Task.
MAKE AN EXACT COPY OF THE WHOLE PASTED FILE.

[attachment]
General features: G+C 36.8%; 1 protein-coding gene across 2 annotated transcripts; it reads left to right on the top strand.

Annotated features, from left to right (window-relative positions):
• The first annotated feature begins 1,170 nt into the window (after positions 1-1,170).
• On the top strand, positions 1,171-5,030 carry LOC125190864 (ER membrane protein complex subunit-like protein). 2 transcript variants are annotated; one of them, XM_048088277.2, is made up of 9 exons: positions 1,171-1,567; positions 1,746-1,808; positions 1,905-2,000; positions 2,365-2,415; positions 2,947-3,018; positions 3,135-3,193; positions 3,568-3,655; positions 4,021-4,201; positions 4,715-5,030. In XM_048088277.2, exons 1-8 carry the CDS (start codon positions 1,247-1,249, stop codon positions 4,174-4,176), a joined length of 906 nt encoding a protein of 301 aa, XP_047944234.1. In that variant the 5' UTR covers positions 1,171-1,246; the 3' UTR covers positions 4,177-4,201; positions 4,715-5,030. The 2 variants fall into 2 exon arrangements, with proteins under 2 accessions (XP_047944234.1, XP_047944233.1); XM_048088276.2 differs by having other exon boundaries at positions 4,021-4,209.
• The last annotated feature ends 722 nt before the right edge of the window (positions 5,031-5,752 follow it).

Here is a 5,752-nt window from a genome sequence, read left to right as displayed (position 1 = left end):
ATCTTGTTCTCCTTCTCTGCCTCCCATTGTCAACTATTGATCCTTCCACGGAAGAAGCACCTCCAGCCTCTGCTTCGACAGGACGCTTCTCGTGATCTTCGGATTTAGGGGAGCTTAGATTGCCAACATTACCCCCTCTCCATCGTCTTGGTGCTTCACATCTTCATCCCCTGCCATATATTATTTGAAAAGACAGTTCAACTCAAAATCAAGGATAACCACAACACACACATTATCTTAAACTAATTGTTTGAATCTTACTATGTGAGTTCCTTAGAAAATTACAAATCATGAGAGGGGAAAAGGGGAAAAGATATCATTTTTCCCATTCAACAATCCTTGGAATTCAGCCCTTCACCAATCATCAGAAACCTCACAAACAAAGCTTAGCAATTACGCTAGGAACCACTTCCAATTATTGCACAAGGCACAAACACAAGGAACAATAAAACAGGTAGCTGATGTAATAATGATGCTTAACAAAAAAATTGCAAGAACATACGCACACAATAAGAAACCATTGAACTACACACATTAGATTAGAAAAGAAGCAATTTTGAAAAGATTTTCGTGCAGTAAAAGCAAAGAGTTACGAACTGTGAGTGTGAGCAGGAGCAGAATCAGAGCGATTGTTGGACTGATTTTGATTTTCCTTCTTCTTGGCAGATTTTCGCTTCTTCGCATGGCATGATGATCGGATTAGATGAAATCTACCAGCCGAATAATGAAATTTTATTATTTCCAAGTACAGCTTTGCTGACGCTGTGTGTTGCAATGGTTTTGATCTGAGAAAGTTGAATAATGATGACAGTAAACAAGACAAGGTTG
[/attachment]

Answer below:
General features: G+C 36.8%; 1 protein-coding gene across 2 annotated transcripts; it reads left to right on the top strand.

Annotated features, from left to right (window-relative positions):
• The first annotated feature begins 1,170 nt into the window (after positions 1-1,170).
• On the top strand, positions 1,171-5,030 carry LOC125190864 (ER membrane protein complex subunit-like protein). 2 transcript variants are annotated; one of them, XM_048088277.2, is made up of 9 exons: positions 1,171-1,567; positions 1,746-1,808; positions 1,905-2,000; positions 2,365-2,415; positions 2,947-3,018; positions 3,135-3,193; positions 3,568-3,655; positions 4,021-4,201; positions 4,715-5,030. In XM_048088277.2, exons 1-8 carry the CDS (start codon positions 1,247-1,249, stop codon positions 4,174-4,176), a joined length of 906 nt encoding a protein of 301 aa, XP_047944234.1. In that variant the 5' UTR covers positions 1,171-1,246; the 3' UTR covers positions 4,177-4,201; positions 4,715-5,030. The 2 variants fall into 2 exon arrangements, with proteins under 2 accessions (XP_047944234.1, XP_047944233.1); XM_048088276.2 differs by having other exon boundaries at positions 4,021-4,209.
• The last annotated feature ends 722 nt before the right edge of the window (positions 5,031-5,752 follow it).

Here is a 5,752-nt window from a genome sequence, read left to right as displayed (position 1 = left end):
ATCTTGTTCTCCTTCTCTGCCTCCCATTGTCAACTATTGATCCTTCCACGGAAGAAGCACCTCCAGCCTCTGCTTCGACAGGACGCTTCTCGTGATCTTCGGATTTAGGGGAGCTTAGATTGCCAACATTACCCCCTCTCCATCGTCTTGGTGCTTCACATCTTCATCCCCTGCCATATATTATTTGAAAAGACAGTTCAACTCAAAATCAAGGATAACCACAACACACACATTATCTTAAACTAATTGTTTGAATCTTACTATGTGAGTTCCTTAGAAAATTACAAATCATGAGAGGGGAAAAGGGGAAAAGATATCATTTTTCCCATTCAACAATCCTTGGAATTCAGCCCTTCACCAATCATCAGAAACCTCACAAACAAAGCTTAGCAATTACGCTAGGAACCACTTCCAATTATTGCACAAGGCACAAACACAAGGAACAATAAAACAGGTAGCTGATGTAATAATGATGCTTAACAAAAAAATTGCAAGAACATACGCACACAATAAGAAACCATTGAACTACACACATTAGATTAGAAAAGAAGCAATTTTGAAAAGATTTTCGTGCAGTAAAAGCAAAGAGTTACGAACTGTGAGTGTGAGCAGGAGCAGAATCAGAGCGATTGTTGGACTGATTTTGATTTTCCTTCTTCTTGGCAGATTTTCGCTTCTTCGCATGGCATGATGATCGGATTAGATGAAATCTACCAGCCGAATAATGAAATTTTATTATTTCCAAGTACAGCTTTGCTGACGCTGTGTGTTGCAATGGTTTTGATCTGAGAAAGTTGAATAATGATGACAGTAAACAAGACAAGGTTG